So registered for the #runtheyear2018 challenge. I love how there is so much bling for this venture. God bless commercialism. Running is probably the least expensive activities out there. The sport requires some non-chaffing gear and a pair of shoes. Everything else most individuals adorn themselves with to simply put one foot in front of the other is somewhat irrelevant. All you need to do is secure your most giggly-bits (usually gender specific) and protect your feet.
My neighbors probably talk about me more than any other person on the street. I get out at least three to four times a week at varying times and days. I have never seen another person run the area. Maybe they know I would run out of my house barefoot and hug them for taking some of the pressure off me to constantly show up wheezing out my intent to burn the previous day’s calorie surplus and check on the recluse’s front porch for any newspaper piles. There must be more than simply running.
I did not register for any races until mid-October. After running a marathon each year for the past two years, I felt I was doable. But due to my lack of enthusiasm or general excuses, I never bothered. I gave up the goal of a PR and just hung out. I stuck with a regular-ish workout routine, but didn’t get my long run highs I would admittedly enjoy. The urge abandoned me. My regrets started to come in small waves with a tinge of remorse one feels at the lost opportunity to better oneself.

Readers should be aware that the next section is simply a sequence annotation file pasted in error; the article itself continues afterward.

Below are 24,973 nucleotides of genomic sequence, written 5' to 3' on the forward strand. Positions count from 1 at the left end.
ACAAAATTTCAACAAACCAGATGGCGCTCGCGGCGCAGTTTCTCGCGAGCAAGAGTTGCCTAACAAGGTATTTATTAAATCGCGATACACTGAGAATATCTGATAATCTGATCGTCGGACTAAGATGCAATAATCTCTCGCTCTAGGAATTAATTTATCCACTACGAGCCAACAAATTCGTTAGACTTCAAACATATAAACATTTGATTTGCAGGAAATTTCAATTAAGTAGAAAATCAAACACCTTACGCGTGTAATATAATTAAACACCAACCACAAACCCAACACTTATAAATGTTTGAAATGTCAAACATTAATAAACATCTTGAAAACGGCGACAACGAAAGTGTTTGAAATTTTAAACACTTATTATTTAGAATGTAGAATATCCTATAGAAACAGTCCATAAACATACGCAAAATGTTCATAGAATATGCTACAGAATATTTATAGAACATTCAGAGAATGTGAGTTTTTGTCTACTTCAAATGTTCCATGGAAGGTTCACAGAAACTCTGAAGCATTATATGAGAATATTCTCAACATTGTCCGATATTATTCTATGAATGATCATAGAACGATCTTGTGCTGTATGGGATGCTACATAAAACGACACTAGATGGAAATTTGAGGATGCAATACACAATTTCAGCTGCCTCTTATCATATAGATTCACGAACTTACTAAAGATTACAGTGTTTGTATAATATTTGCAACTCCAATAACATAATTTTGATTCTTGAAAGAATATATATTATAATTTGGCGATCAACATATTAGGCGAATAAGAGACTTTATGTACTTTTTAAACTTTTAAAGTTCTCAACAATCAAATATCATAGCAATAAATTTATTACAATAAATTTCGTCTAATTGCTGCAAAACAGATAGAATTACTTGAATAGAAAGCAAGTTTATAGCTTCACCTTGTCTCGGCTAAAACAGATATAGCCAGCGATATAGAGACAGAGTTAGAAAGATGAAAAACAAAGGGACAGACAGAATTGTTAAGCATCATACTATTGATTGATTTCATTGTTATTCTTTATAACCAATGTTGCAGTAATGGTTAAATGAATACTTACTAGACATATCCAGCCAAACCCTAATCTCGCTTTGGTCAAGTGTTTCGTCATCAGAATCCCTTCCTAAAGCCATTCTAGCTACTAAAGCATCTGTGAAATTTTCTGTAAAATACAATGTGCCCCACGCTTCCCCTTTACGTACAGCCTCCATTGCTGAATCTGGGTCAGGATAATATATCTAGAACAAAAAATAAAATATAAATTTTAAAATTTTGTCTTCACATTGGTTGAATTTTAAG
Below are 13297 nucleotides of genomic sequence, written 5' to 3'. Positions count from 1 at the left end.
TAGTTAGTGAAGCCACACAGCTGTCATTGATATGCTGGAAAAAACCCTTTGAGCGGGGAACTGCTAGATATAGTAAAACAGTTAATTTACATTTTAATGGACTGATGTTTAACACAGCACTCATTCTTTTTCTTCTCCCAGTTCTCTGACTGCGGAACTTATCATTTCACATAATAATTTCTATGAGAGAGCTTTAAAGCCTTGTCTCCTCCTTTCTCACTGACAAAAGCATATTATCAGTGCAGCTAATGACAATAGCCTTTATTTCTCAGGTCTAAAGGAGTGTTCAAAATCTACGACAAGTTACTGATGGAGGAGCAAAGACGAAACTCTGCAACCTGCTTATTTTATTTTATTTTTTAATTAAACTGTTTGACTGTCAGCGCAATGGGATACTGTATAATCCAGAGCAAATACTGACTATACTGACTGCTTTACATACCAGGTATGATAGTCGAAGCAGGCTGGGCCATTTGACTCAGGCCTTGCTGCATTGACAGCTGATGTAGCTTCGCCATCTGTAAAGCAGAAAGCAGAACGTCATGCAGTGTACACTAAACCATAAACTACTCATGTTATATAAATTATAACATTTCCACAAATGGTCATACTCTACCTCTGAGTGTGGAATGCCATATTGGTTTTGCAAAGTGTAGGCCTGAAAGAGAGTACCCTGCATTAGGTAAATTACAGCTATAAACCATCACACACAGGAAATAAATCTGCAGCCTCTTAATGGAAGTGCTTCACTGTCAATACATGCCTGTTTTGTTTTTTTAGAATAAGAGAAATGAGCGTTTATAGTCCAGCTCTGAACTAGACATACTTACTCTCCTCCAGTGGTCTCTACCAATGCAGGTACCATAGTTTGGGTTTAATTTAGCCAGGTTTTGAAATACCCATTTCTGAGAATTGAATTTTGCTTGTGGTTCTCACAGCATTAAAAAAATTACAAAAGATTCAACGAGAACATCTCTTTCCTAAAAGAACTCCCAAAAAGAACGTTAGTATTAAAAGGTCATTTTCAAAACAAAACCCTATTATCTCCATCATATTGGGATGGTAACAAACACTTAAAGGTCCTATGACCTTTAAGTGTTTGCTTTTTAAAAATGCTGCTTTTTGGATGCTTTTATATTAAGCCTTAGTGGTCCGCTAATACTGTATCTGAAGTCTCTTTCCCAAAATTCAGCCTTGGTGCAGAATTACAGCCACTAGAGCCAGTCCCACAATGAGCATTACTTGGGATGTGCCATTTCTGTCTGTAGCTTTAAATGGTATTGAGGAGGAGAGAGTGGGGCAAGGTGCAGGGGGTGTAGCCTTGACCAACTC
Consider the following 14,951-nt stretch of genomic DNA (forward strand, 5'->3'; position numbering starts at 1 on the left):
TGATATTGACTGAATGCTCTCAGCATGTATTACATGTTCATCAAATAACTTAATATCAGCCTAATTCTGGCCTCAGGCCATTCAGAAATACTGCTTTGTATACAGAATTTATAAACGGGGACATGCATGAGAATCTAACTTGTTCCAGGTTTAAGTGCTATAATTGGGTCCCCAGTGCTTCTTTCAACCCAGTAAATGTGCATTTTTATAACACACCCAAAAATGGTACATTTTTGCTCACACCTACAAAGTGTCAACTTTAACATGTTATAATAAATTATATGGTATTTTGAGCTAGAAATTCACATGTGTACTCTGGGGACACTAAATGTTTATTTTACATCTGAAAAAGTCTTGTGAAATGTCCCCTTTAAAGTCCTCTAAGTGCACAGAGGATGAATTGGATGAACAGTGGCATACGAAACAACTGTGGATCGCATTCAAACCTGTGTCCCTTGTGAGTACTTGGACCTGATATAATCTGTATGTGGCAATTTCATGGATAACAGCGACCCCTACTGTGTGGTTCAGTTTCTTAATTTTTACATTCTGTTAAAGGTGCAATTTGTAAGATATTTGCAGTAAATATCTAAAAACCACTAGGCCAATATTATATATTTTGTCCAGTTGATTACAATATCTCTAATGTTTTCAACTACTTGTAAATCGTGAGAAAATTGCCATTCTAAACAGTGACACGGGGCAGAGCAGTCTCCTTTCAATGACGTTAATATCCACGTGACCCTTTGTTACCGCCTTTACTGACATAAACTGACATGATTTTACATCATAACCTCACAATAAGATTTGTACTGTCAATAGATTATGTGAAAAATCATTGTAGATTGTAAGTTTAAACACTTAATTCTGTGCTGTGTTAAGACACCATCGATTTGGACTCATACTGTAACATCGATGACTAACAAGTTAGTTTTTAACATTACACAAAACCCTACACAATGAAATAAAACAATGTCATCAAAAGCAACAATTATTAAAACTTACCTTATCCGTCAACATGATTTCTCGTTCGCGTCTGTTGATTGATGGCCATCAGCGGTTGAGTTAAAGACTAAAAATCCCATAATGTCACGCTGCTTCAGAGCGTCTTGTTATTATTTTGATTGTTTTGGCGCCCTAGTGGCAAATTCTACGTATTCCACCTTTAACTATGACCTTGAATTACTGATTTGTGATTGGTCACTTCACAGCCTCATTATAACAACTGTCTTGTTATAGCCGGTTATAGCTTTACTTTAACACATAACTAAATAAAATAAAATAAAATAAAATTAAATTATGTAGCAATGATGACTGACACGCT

My last marathon training in 2016 topped off at 42 miles. Yet I have committed to doing this every week. I have no races scheduled The biggest issue is risking any training mistakes early on in the year side-lining me for a long period of time. I played with the numbers and found it would not be as beneficial as the slow ramp up.
A baseline to start needed to be formed. My running habits have been a tiny bit pedantic and not regimented. I broke out my planner and wrote down my mileage from the prior week. 24. That was it. Some very good runs. One 8-miler and a few 5k’s and great times for the former smoker/non-athlete type. The jump needs to go from that 24 miles in one week to 39 in less than a month. Finally! I can plan something! The main plan is to gradually increase my running by the magical 10% each week.
December 4, 2017 through December 8, 2017 = 27 Miles per Week December 9, 2017 through December 16, 2017 = 30 Miles per Week December 17, 2017 through December 23, 2017 = 33 Miles per Week December 24, 2017 through December 31, 2017 = 36 Miles per Week
I cannot believe that I did not think about picking up on the sheer mileage deficit my body is currently used to running until recently. The money is down, and the world now knows the major intent! The margin for error has to be addressed.
Here is a comprehensive Excel tool to track and project your mileage